Yeah so it it’s almost analogy we use with rheumatoid arthritis, we have some patient with rheumatoid arthritis as we talk about complete remission that means they have no clinical signs, they have no laboratory signs, and they have no imaging signs of remission so I’ve almost kind of borrowed those for the same thing when I’m talking about somebody who has an ANCA-associated vasculitis. They have no clinical signs of disease, their imaging is almost normal okay not worse and so often I’m doing a CT scan to the lungs. I’m looking at imaging of the kidneys. I have you know looking at the skin and then also we talk about hey what are the laboratory studies look like so clinical, imaging and laboratory, all those together give you complete remission.


Okay um just uh briefly on disease severity. How do you define disease severity? Can a localized disease be severe?


Yes and I tell you that’s what the patient makes in their mind could be one. So somebody hey with uh let’s say that EGPA they can inolve the sinuses uh they have severe sinus problems.I mean were they requiring inhalers and all these different things that are used to get them under control. They require multiple medications to control those symptoms and on top of that they might get a multiple infections so we have to control those. So even though it might be localized that could be severe in that individual patient so I know when guidelines come out they say hey this drug is approved for moderate to severely active vasculitis. Moderate for one patient could be severe for the next and that’s where the job as a physician comes in to help kind of balance that out and see which of these patients afford and demands aggressive therapy.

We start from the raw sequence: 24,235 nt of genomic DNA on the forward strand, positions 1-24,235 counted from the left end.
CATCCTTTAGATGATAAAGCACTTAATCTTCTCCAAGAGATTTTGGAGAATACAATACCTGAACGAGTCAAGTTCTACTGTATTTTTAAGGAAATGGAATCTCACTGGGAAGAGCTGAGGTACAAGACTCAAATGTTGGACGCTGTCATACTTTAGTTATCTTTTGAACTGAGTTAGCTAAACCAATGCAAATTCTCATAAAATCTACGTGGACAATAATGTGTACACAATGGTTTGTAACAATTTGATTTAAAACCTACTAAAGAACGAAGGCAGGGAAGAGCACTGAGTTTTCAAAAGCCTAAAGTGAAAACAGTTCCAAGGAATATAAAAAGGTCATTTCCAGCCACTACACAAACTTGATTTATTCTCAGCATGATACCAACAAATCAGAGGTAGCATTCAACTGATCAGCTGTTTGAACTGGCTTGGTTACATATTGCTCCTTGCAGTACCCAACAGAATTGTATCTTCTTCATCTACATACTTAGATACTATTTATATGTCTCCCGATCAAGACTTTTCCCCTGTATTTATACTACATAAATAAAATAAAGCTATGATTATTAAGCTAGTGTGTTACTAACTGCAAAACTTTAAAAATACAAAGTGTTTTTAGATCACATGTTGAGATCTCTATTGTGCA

ANCA-associated vasculitis webinar

Resources – Rare Revolution (

RARE REV-inar Archives – Rare Revolution (

Skip to content